Patriarca, Silvana (Fellow, 2005-06)
From the publisher's description:
Why do Italians believe that they have a national character and that this character is a major reason for their political woes? Why is their self-image so frequently derogatory? In this meticulous study of the role of national character in Italian political and social discourse, Silvana Patriarca reconstructs the genealogy of a pervasive idea in the culture of modern Italy. Using sources ranging from political pamphlets to newspapers and films, this book shows how self-representations of national character and its vices were shaped by foreign perceptions and stereotypes, internal political struggles, and changing intellectual paradigms. Investigating the politics of these representations, their ideological content, and their uses, the author recasts the study of Italian patriotism and nationalism as discourses and sheds light on Italian political culture and on the rhetoric of nationalism more generally. Deconstructs the traditional discourse of Italian national identity, shedding new light on Italian political culture; combines intellectual and cultural history to change the way we look at Italian national identity; will appeal to scholars and students of modern Italian history, Italian studies, European studies and the history of nationalism.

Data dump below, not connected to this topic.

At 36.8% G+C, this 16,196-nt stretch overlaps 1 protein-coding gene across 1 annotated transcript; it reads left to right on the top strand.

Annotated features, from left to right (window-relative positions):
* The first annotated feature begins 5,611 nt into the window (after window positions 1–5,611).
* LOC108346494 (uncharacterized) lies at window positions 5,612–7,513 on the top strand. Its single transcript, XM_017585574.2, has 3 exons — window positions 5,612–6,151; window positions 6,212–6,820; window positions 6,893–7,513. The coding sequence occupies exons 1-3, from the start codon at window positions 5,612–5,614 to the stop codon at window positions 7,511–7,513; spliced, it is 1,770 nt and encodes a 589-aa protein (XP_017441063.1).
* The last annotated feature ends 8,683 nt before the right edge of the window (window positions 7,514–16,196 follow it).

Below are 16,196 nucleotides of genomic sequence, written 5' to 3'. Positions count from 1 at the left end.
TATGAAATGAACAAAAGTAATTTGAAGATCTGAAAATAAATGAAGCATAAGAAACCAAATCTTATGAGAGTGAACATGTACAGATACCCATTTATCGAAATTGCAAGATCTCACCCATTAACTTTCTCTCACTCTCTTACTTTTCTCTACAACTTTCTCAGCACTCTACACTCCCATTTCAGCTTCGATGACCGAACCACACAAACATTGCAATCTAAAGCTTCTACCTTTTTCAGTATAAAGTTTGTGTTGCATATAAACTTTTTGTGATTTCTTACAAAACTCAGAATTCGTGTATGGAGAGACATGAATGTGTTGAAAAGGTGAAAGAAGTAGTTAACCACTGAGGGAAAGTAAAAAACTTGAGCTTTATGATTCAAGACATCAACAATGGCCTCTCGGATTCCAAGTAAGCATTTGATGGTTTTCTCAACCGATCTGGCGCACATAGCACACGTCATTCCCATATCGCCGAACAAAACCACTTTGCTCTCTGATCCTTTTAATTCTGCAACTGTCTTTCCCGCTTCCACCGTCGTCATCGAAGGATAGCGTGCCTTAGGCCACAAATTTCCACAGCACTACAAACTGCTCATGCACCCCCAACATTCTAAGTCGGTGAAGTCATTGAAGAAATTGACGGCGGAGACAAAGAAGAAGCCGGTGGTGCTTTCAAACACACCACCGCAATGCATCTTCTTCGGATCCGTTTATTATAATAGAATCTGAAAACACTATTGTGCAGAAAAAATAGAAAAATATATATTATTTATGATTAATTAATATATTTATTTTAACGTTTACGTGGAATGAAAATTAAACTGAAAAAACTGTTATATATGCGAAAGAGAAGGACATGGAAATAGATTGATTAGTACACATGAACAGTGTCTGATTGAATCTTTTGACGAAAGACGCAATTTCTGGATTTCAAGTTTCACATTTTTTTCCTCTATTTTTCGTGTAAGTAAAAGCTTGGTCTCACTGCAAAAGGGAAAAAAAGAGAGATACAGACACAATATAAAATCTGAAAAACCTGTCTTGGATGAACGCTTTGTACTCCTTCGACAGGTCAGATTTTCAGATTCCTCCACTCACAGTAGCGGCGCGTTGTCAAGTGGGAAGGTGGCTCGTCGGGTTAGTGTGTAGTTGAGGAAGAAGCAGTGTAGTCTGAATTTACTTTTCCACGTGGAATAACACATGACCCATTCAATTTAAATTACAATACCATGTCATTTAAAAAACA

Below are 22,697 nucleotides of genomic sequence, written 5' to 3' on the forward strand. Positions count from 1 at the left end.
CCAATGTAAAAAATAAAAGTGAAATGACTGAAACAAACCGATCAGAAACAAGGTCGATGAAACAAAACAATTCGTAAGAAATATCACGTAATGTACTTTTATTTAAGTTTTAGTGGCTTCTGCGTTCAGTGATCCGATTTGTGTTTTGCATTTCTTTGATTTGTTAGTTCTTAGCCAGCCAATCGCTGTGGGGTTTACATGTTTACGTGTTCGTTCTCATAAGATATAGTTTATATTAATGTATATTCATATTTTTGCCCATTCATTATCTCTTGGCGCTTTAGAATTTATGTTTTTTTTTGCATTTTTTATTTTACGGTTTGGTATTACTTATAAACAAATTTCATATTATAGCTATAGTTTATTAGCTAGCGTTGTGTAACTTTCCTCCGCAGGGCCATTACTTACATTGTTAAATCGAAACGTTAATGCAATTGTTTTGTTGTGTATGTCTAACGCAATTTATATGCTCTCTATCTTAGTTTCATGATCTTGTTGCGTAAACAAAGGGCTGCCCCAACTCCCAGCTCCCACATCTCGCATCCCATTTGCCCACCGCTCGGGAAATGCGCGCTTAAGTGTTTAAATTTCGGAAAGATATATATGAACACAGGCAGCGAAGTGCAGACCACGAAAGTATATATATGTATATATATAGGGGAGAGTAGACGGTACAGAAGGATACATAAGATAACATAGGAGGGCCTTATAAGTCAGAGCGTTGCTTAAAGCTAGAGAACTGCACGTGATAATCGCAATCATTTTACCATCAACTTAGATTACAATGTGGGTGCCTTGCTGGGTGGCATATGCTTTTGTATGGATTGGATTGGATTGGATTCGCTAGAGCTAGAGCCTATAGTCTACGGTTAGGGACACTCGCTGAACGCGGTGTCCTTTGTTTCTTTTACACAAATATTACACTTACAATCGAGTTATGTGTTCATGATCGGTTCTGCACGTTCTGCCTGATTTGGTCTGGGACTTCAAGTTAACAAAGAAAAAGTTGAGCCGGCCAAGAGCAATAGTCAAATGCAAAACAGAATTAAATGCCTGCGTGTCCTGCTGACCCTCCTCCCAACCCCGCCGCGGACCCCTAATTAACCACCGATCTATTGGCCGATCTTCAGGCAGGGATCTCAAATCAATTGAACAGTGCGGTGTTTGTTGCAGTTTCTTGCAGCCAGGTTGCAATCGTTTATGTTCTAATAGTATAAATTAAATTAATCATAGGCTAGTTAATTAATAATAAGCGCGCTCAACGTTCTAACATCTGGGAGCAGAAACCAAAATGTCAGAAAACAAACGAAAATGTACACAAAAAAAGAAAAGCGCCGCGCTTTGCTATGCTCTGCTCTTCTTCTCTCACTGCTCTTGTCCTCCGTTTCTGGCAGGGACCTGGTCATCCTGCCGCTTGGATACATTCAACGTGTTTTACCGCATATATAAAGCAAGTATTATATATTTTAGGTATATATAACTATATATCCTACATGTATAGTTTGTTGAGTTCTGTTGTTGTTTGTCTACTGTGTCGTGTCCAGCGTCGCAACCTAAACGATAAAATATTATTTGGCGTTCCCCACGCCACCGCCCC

Subjects: History;; Italian History; National Identity; Nationalism; Political Culture; Patriotism; Cultural History